The next_permutation( ) and prev_permutation( ) functions rearrange the elements into their next or previous permutation and, if successful, return true. If there are no more next permutations, the elements are in sorted order so next_permutation( ) returns false. If there are no more previous permutations, the elements are in descending sorted order so previous_permutation( ) returns false.

The versions of the functions that have a StrictWeakOrdering argument perform the comparisons using binary_pred instead of operator<.

void random_shuffle(RandomAccessIterator first,
RandomAccessIterator last);
void random_shuffle(RandomAccessIterator first,
RandomAccessIterator last RandomNumberGenerator& rand);

This function randomly rearranges the elements in the range. It yields uniformly distributed results if the random-number generator does. The first form uses an internal random number generator, and the second uses a user-supplied random-number generator. The generator must return a value in the range [0, n) for some positive n.

BidirectionalIterator partition(BidirectionalIterator
first, BidirectionalIterator last, Predicate pred);
BidirectionalIterator stable_partition(BidirectionalIterator first,
BidirectionalIterator last, Predicate pred);

The partition functions move elements that satisfy pred to the beginning of the sequence. An iterator pointing one past the last of those elements is returned (which is, in effect, an end iterator for the initial subsequence of elements that satisfy pred). This location is often called the partition point.

With partition( ), the order of the elements in each resulting subsequence after the function call is not specified, but with stable_partition( ), the relative order of the elements before and after the partition point will be the same as before the partitioning process.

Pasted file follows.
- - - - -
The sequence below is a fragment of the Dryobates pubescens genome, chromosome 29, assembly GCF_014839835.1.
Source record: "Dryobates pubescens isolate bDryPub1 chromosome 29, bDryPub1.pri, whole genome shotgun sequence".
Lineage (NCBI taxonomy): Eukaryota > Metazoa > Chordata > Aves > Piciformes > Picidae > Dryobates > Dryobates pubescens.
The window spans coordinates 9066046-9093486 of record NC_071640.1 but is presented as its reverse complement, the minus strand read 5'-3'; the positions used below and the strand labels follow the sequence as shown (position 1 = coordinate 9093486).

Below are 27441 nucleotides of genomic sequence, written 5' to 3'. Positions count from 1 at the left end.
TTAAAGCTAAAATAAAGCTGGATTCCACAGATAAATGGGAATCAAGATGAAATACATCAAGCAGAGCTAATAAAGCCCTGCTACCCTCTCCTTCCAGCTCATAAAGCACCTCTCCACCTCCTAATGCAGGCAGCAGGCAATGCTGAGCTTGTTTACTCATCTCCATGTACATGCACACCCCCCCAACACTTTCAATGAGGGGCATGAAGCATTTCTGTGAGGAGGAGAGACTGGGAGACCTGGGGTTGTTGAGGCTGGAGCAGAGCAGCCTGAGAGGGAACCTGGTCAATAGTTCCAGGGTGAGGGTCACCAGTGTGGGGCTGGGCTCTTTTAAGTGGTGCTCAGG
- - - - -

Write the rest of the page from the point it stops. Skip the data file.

This gives a basic demonstration of sequence manipulation:

//: C06:Manipulations.cpp
// Shows basic manipulations.
//{L} Generators
// NString
#include <vector>
#include <string>
#include <algorithm>
#include "PrintSequence.h"
#include "NString.h"
#include "Generators.h"
using namespace std;
int main() {
vector<int> v1(10);
// Simple counting:
generate(v1.begin(), v1.end(), SkipGen());
print(v1.begin(), v1.end(), "v1", " ");
vector<int> v2(v1.size());
copy_backward(v1.begin(), v1.end(), v2.end());
print(v2.begin(), v2.end(), "copy_backward", " ");
reverse_copy(v1.begin(), v1.end(), v2.begin());
print(v2.begin(), v2.end(), "reverse_copy", " ");
reverse(v1.begin(), v1.end());
print(v1.begin(), v1.end(), "reverse", " ");
int half = v1.size() / 2;
// Ranges must be exactly the same size:
swap_ranges(v1.begin(), v1.begin() + half,
v1.begin() + half);
print(v1.begin(), v1.end(), "swap_ranges", " ");
// Start with a fresh sequence:
generate(v1.begin(), v1.end(), SkipGen());
print(v1.begin(), v1.end(), "v1", " ");
int third = v1.size() / 3;
for(int i = 0; i < 10; i++) {
rotate(v1.begin(), v1.begin() + third, v1.end());
print(v1.begin(), v1.end(), "rotate", " ");
cout << "Second rotate example:" << endl;
char c[] = "aabbccddeeffgghhiijj";
const char CSZ = strlen(c);
for(int i = 0; i < 10; i++) {
rotate(c, c + 2, c + CSZ);
print(c, c + CSZ, "", "");
cout << "All n! permutations of abcd:" << endl;
int nf = 4 * 3 * 2 * 1;
char p[] = "abcd";
for(int i = 0; i < nf; i++) {
next_permutation(p, p + 4);
print(p, p + 4, "", "");
cout << "Using prev_permutation:" << endl;